Photos and Story by Clint Keels
It’s that time again.
Bathing suits and White Claws (maybe) are about to hibernate for seven or eight months around Travelers Rest. The days of sweating upon immediately hopping out of the shower are shifting to days of open windows in the house and cut off air conditioners.
We see it in the flip of a shadow, around the yard, in the trees. Morning looks a little different in late August and early September if there’s reprieve from the haze and the humidity. The apex of crisp and tempered joy all in the name of a season is inbound and one our community is famous for – Fall.
But not just yet.
Before we don scarves and flannel, a few more weeks of heat are going to hang around, giving us a chance for one last feel good hit of the Summer – a Tomato Pie.
If you spend time perusing food journals, restaurants around the South, or the internet you’ve seen tomato pies in all variants if you’re looking. Bacon in this one. Tarragon and Old Bay in that one.
If you’re not careful on the hunt, you’ll easily get overwhelmed by the options out there.
No matter what goes in them, tomato pies are a signature dish here in the South and are to be celebrated just as such. By design, they are a simple and logical way to make use of that surplus sitting on your countertop or out in a sun-lit laundry room. They also make great gifts and wonderful side additions to brunch, lunch or supper with friends and family.
You can put as much or as little culinary effort into preparing them as you like and they truly are a blank canvas for the star of our summer gardens. The melding of rich and out front flavors from the tomato, cheese and mayonnaise at its most humble has the potential to signal high praise around the table or yard when brought out. Fresh herbs, thin circle cut onions and leftover bacon from breakfast can easily find a job for taste in layers or mixed in.
Whether you’re shaving gruyere, hand pinching basil from a terra-cotta pot or mixing in a pre-shred from Publix, the versatility of the tomato pie lends itself to any home cook.
Start with frozen or homemade pie shells. Deep dish shells tend to hold up best if stacking and layering ingredients is your thing. Give them some time to thaw / rest on the counter while you prep and slug on a beer.
Double yourself a few paper towels on a hard plate, slice your preference of tomato variety (Cherokee Purple & Big Rainbow are a favorite around here) in about 1/4” slices place them on the paper towel and lightly salt both sides. This helps promote a slight dehydration. Let them sit roughly 30 minutes or so to absorb some of that salt, then start constructing.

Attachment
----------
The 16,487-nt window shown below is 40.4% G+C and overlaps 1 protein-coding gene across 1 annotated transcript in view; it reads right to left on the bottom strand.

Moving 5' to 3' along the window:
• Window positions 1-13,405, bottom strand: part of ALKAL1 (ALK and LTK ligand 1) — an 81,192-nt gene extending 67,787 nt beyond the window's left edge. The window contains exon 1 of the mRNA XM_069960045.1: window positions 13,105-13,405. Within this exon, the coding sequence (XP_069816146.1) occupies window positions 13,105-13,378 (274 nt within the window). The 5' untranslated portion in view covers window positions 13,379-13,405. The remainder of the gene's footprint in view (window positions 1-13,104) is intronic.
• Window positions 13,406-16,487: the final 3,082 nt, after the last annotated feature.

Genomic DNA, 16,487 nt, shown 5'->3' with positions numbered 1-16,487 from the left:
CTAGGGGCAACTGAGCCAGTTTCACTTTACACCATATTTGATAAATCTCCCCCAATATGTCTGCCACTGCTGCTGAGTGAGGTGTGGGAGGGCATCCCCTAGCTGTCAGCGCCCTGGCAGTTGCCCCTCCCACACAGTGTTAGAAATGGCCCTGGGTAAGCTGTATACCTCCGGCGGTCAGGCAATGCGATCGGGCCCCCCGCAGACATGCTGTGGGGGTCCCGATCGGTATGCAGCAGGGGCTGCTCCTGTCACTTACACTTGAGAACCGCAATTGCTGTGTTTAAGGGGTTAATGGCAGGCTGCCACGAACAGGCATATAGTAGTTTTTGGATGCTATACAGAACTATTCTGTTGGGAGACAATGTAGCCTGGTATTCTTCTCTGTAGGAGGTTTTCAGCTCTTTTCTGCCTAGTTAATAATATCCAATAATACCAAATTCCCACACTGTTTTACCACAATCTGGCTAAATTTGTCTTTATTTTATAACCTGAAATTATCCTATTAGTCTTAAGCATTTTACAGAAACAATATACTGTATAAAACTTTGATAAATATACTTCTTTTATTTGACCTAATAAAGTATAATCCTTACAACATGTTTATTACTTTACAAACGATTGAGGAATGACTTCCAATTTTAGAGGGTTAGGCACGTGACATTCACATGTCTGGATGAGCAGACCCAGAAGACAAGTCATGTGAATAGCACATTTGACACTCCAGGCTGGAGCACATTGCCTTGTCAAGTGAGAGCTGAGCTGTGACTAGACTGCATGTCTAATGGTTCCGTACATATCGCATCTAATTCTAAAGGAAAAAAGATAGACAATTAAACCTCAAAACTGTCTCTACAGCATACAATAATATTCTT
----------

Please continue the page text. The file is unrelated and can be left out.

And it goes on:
The mixture of cheese and mayonnaise should be about the consistency of another classic Southern staple – pimento cheese. Use a thin layer of it directly against the skin of the shell. Think of it as a moisture barrier of sorts keeping the bottom from getting soaked by residual liquid.
Repeat the layering process until you’ve leveled off near the crimps of the pie shell. Once completed, set that oven to 375 degrees and let it ride for about 35 minutes (I don’t time ours; just eyeball them and use the 2 beer method; 2 beers = roughly 30 minutes). Look for the top layer to start taking a golden brown or “cooked” color toward the finish line.
As tempting as it will be to dive straight in with a spoon and not share, resting them is an important part of the process. Not only will you save the roof of your mouth and the whole interior of it from scalds, it allows ingredients to settle and to take their assigned duty in your new creation. You can use some time tested method like Joanna Gaines might do, resting it on a windowsill, or just put a trivet under it on your counter. Either works just as good as the other.
The turn of season can be bittersweet on summer garden enthusiasts. It’s tough pulling up those drained and worked plants after the gifts of a season come and go. We form relationships with our plants as much as we do the bounty and soil supporting their life.
So make haste of time and seize what you can from these last days of heat and try your hand at a tomato pie.
If you’re not growing your own tomatoes this year or have already snatched up your plants, there are still a few local farms selling at our Saturday market, but hurry. When the frost comes, tomato pies will be high on the shelf of mind and we’ll be digging slow holes back to Spring, waiting to prep our gardens and do it all over again.
What you’ll need:
• 2-3 large tomatoes of your choice
• Grated cheese of choice (mild cheddar and sharp combined are great).
• 2 TBSP of Duke’s
• Salt & pepper to taste
• 2 Frozen pie shells
Grate cheese (about 2/3rds of each block) and combine in bowl with Duke’s. Salt and pepper the mixture or season how you like. Spread a thin layer of mixture on the bottom of the shell then layer tomatoes in covering the mixture. Repeat until you’ve built it up. Bake on 375 degrees or until it looks done to you. Rest and let cool. Cut into pie slices and serve with Sunday dinner or any favorite meal y’all gather up at.
*This is a basic recipe and starting point for any home cook to use. However, take the time to make it yours; considering flavors, textures and audience when preparing and researching ideas. There is source upon source right here in our lovely county and online to guide you through the process. Enjoy and HAVE FUN making them!